PracticeConsultingIgnore testing at your peril

Ignore testing at your peril

Outsourcing in all its guises has been big news and one of the largest revenue earners for consulting firms over the past few years, but it has never been under as much scrutiny as it is now.

With the Treasury clamping down hard on the use of management consultants in
large central government deals, and budget belts being severely tightened, the
government’s microscope is now firmly fixed on IT outsourcing deals.

It doesn’t help that some of the biggest IT outsourcing contracts in
Whitehall history have been branded ‘failures’ and that the firms involved have
had to battle for the last few years to shrug off tarnished reputations.

Of course, there are a couple of famous examples that now serve to warn
current and future deals of the painful loss of revenue and personnel, as well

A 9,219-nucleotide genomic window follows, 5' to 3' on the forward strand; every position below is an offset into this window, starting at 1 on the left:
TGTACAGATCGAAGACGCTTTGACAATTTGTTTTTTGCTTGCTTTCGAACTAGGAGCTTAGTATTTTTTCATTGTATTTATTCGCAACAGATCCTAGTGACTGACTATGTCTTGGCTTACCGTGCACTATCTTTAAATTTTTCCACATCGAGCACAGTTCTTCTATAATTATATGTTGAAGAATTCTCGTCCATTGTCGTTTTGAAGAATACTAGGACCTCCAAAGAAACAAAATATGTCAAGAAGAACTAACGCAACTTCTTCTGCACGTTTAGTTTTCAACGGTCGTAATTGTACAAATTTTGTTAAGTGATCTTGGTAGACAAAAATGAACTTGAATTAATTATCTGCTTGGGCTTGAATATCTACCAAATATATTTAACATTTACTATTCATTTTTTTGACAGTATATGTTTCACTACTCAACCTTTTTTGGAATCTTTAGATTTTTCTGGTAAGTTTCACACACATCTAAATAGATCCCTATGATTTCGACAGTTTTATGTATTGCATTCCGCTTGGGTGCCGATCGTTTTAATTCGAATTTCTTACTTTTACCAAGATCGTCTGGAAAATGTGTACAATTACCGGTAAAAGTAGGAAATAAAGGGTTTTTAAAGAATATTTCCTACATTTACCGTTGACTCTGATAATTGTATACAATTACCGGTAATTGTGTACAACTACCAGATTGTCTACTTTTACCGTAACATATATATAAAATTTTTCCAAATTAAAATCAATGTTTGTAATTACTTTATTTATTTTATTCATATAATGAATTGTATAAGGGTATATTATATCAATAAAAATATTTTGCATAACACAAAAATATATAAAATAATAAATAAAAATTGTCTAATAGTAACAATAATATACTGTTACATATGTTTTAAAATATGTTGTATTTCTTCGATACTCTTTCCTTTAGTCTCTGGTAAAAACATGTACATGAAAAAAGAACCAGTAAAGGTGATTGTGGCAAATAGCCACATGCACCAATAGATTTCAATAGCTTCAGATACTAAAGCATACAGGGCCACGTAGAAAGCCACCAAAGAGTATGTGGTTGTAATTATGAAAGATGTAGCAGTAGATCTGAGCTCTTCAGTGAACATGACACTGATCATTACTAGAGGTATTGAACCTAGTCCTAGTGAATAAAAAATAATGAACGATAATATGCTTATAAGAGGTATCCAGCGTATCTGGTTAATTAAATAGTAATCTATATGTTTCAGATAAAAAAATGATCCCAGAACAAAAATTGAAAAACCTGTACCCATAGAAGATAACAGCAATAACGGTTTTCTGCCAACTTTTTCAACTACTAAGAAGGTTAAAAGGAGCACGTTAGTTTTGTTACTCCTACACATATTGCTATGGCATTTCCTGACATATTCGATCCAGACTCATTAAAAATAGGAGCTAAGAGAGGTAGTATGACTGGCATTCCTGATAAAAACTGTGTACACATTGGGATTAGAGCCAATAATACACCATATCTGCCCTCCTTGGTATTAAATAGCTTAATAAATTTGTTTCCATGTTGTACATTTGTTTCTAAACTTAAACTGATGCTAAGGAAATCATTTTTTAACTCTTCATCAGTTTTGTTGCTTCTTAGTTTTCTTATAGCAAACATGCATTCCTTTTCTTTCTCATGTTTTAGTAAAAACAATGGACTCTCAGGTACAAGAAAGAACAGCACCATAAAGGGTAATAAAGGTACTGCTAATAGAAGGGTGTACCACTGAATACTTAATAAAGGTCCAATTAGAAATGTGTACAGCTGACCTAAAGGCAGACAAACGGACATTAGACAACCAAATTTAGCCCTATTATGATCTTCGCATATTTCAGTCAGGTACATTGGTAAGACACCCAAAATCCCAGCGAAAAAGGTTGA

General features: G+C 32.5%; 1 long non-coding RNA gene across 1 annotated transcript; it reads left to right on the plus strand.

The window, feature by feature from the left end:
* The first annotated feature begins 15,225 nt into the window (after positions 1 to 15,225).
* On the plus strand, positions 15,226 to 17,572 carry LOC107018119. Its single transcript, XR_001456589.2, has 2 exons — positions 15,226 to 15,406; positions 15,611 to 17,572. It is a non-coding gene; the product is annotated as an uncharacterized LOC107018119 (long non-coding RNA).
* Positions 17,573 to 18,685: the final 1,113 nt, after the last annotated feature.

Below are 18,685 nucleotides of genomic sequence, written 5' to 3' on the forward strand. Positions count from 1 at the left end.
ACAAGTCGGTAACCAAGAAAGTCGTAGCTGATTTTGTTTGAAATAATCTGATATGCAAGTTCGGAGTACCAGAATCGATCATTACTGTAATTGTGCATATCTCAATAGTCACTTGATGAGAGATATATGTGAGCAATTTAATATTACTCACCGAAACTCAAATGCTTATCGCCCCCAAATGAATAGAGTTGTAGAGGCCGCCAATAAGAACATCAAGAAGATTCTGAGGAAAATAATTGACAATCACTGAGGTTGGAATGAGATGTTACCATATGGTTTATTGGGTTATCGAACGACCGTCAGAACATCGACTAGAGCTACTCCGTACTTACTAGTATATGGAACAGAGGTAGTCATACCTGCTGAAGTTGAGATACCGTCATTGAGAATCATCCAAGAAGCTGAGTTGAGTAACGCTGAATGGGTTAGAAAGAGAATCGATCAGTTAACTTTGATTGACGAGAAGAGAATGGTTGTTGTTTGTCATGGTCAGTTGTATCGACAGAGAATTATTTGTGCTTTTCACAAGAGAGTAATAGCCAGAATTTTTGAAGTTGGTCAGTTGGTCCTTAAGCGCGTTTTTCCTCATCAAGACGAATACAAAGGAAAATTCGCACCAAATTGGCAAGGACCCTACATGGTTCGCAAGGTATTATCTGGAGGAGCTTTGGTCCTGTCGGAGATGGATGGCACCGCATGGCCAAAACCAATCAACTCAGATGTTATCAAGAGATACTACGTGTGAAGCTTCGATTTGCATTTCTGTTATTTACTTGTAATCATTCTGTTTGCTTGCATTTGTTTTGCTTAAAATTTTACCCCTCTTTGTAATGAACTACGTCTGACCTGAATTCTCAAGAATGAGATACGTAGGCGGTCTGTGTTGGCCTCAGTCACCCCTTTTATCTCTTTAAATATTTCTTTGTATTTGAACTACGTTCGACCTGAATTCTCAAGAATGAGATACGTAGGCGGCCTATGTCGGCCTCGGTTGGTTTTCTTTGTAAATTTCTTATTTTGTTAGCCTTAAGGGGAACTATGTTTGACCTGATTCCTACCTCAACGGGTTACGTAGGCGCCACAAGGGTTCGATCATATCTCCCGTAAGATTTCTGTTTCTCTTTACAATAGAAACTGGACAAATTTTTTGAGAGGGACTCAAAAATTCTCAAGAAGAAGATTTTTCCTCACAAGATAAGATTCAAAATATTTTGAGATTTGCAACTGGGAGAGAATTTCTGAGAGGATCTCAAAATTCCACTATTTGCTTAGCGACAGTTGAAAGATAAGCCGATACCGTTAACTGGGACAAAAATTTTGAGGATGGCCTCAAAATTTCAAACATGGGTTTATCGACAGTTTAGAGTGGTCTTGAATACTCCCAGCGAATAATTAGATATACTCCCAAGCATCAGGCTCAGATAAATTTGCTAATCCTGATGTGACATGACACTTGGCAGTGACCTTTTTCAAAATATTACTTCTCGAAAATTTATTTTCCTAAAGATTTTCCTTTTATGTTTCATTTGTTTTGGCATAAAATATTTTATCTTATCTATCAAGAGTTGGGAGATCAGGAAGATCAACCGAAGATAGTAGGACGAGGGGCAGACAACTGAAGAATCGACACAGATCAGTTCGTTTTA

as reputations, that an IT outsourcing ‘glitch’ can cause.

Remember EDS’ traumatic time with the Child Support Agency’s £456m computer
system, or perhaps the Department of Work and Pensions’ PC operating system
upgrade that disabled host access to a third of its 80,000 PCs?

These examples still linger in the minds of many a trembling consultant, and
hopefully they can be learned from. But what is the lesson?

According to recent research it is a simple one – testing.

So should the industry be hiring more testing specialists or even outsourcing
its services to specialised testing teams? The latter makes little sense as many
firms have the expertise available within their own organisations.

As we have seen in the past, a simple check could have made all the
difference. But testing should not merely be seen as a tick box. It is about the
verification of a system that can bring benefits to the client and should be the
operational heartbeat at the centre of the project.

Despite tightening budgets, stringent deadlines and constant pressure from
all sides, testing should never take a backseat.

Whatever the solution, it seems that while consultants love nothing better
than change and transformation, it is perhaps time to step back, take stock and
manage a change in individual testing procedures.

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